The likelihood of success of an international strategy relates to a wide range of variables, including most especially the entry strategy that is used. Most companies, especially smaller concerns, begin the internationalization of their operations through a straightforward export operation, with an agent or company representative assigned to the target country to coordinate and facilitate overseas operations (Prater & Ghosh 2005). This conventional approach to internationalization typically occurs in a series of stages. In this regard, Kudina, Yip and Barkema (2008) report that, "The traditional approach to internationalization has been described as a 'stage' model, in which a company first grows solidly in its home market, and then starts exploring opportunities for expansion into adjacent countries in the region. As the company's experience and familiarity with foreign markets grows, it subsequently ventures farther overseas" (p. 40).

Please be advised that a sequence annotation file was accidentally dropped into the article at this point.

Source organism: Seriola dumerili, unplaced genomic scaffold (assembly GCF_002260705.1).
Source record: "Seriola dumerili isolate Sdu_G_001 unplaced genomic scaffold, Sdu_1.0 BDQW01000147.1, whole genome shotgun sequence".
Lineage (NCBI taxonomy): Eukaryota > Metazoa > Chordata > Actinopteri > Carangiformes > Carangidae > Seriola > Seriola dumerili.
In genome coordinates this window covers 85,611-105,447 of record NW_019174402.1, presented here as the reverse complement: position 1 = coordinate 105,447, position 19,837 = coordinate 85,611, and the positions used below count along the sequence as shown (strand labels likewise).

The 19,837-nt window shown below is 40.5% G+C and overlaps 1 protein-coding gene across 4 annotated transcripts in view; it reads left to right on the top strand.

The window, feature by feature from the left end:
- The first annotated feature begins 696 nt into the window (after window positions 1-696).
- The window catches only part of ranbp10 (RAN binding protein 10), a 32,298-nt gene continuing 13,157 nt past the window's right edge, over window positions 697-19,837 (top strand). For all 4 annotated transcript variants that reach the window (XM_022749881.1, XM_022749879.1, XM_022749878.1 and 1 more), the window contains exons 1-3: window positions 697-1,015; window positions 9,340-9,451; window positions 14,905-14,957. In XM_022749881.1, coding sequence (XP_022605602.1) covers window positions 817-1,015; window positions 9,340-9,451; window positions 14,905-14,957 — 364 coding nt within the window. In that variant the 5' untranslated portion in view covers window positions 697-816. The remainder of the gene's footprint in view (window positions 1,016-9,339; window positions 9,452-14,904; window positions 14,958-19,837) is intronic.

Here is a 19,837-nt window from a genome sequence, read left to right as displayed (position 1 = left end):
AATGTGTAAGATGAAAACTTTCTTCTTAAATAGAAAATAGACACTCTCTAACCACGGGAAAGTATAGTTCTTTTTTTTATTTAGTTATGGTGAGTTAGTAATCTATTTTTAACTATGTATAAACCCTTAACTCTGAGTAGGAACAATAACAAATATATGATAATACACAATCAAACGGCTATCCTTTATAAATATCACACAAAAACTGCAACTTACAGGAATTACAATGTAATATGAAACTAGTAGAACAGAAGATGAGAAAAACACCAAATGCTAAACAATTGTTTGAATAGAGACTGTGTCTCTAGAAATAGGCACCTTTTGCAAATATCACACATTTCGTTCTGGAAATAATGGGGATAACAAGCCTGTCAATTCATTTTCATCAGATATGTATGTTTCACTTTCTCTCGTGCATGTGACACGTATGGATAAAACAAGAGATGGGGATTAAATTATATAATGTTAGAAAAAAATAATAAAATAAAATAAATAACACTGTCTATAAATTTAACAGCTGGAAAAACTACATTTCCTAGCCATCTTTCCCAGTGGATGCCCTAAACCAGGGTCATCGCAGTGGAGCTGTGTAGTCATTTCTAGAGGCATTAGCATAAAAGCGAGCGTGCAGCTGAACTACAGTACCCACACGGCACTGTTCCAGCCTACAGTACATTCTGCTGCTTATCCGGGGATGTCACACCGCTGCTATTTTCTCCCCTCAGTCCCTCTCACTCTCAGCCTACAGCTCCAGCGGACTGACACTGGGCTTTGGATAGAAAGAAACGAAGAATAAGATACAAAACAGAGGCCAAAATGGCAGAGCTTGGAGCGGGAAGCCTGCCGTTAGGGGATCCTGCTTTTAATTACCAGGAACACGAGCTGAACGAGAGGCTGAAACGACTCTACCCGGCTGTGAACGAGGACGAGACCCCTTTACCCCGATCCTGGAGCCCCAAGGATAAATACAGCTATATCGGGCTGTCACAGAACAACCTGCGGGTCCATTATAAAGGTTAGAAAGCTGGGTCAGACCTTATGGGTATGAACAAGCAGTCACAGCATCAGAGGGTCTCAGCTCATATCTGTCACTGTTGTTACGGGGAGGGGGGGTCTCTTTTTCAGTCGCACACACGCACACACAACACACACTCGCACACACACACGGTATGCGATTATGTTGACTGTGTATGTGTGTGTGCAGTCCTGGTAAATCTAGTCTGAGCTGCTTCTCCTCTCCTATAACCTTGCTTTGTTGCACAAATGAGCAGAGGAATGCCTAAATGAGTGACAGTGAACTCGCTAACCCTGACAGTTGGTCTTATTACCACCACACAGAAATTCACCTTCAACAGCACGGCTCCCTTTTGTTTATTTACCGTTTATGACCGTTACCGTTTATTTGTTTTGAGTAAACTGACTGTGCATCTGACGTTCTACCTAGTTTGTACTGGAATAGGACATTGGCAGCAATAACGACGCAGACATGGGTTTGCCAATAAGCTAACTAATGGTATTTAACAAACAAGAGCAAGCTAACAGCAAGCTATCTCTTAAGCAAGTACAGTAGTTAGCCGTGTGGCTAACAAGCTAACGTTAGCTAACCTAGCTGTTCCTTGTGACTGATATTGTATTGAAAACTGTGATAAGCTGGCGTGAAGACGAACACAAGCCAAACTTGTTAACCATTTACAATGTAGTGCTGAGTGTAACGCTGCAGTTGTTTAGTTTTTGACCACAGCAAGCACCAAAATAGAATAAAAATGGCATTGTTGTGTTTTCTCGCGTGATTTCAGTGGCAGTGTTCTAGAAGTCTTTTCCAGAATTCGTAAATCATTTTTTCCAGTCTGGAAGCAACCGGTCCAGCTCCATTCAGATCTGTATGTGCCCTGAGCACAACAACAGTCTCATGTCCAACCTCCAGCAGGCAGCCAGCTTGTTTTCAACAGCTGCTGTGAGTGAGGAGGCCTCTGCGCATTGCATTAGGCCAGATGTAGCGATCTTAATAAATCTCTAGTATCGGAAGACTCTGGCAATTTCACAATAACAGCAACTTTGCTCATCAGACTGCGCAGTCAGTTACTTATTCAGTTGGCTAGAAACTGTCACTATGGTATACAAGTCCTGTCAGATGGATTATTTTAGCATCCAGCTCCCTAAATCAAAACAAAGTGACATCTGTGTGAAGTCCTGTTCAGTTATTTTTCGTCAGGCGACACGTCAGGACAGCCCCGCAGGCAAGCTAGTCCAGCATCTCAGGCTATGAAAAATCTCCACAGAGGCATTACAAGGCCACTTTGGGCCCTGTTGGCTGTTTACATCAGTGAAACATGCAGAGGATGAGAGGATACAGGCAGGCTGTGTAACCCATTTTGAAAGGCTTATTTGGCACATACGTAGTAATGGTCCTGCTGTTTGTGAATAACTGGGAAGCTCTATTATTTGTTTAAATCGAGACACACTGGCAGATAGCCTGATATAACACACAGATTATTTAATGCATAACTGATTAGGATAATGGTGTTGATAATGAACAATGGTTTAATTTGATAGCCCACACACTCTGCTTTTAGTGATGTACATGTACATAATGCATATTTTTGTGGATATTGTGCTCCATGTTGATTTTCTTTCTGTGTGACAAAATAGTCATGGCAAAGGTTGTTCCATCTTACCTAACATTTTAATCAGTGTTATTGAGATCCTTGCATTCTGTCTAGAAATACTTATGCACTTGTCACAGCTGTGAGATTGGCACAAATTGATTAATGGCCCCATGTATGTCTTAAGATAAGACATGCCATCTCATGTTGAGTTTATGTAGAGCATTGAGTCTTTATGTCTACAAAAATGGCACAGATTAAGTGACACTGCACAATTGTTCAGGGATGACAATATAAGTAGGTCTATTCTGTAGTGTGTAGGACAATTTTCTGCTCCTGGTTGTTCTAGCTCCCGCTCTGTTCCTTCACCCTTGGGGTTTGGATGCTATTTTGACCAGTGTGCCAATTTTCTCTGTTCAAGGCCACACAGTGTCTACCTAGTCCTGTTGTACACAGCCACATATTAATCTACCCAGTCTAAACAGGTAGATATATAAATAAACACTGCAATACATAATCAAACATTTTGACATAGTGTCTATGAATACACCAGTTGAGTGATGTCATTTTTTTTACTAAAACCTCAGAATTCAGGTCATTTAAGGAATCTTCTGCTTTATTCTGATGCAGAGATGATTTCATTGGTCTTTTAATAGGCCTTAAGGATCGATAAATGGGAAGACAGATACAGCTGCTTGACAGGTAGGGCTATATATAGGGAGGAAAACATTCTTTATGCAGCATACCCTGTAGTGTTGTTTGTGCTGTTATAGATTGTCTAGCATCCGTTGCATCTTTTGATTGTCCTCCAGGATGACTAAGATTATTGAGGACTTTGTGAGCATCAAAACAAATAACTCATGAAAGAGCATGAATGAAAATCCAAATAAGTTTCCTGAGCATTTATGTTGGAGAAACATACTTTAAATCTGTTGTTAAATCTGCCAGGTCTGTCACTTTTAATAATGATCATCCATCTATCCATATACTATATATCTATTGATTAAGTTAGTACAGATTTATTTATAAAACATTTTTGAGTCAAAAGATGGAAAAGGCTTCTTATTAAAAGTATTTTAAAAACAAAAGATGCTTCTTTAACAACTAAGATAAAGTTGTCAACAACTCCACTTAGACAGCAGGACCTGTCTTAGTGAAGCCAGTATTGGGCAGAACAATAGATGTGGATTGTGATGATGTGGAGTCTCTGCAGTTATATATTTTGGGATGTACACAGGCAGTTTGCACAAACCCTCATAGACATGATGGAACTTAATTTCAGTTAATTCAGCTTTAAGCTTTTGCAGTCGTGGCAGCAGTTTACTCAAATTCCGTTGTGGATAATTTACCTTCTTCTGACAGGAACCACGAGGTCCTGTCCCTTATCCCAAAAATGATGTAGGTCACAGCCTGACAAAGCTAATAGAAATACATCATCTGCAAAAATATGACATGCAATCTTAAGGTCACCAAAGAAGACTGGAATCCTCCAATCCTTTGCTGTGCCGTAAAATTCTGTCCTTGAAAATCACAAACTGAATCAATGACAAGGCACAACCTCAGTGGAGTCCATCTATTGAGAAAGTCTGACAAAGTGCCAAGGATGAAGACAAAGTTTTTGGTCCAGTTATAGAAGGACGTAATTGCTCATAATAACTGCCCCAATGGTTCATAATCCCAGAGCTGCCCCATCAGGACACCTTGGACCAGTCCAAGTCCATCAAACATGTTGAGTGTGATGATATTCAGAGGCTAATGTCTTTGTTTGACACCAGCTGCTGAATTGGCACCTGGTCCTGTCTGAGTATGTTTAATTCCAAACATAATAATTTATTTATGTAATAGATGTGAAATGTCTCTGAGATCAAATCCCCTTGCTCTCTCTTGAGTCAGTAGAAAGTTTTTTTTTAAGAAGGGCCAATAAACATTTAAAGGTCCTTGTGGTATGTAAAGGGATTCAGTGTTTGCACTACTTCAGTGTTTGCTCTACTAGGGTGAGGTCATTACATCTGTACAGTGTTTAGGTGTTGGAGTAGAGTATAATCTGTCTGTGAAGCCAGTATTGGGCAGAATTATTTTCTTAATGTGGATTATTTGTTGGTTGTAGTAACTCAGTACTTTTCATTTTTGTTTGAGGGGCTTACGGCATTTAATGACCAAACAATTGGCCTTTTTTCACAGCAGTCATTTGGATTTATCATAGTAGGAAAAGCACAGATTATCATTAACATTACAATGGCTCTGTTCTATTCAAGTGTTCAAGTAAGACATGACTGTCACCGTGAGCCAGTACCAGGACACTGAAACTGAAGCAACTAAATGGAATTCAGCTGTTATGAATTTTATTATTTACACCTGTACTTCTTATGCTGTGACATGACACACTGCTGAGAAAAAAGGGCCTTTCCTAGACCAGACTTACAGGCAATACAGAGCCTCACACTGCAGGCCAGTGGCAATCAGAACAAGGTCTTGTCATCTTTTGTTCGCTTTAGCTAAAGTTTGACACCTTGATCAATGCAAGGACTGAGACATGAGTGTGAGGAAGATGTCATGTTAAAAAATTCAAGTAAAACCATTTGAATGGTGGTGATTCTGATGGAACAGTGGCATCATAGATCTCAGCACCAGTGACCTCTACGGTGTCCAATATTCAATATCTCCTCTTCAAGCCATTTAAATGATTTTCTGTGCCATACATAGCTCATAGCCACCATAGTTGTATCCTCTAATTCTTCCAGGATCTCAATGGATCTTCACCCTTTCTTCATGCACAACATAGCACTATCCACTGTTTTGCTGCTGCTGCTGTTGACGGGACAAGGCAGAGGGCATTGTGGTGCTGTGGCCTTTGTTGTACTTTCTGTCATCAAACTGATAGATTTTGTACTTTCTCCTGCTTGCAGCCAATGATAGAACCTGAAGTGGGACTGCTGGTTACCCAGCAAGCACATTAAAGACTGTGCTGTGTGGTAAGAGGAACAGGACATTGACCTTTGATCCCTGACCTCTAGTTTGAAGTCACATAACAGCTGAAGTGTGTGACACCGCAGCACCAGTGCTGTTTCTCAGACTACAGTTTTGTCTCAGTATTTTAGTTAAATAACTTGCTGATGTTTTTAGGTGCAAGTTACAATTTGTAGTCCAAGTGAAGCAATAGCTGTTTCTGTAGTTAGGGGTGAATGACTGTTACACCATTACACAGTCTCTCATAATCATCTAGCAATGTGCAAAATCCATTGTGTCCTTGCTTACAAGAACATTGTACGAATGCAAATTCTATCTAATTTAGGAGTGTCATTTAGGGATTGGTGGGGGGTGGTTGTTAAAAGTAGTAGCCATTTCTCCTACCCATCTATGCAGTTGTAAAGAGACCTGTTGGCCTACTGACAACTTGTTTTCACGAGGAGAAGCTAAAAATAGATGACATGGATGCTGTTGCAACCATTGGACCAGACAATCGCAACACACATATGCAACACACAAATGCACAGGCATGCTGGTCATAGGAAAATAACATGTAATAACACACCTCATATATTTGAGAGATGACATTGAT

In recent years, though, some companies, so-called "born globals," have been launched with the internationalization of their operations from the outset as part of their business model (Moen & Erikson 2008). Whether an enterprise is "born global" or has followed a traditional path to internationalization, the success or failure of the initiative will likely relate to the extent to which the home nation and the target nation are congruent with respect to language, customs, business practices and social values. In this regard, Tavoletti (2011) notes that, "A feature of the pattern [of traditional] internationalization frequently starts in foreign markets that are close to the domestic market in terms of 'psychic distance', defined as factors that make it difficult to understand foreign environments" (p. 8).
Irrespective of the level of maturation of the enterprise or its business model, the following entry strategies to foreign markets are available, in descending order of current popularity:
1. Using locally…[continue]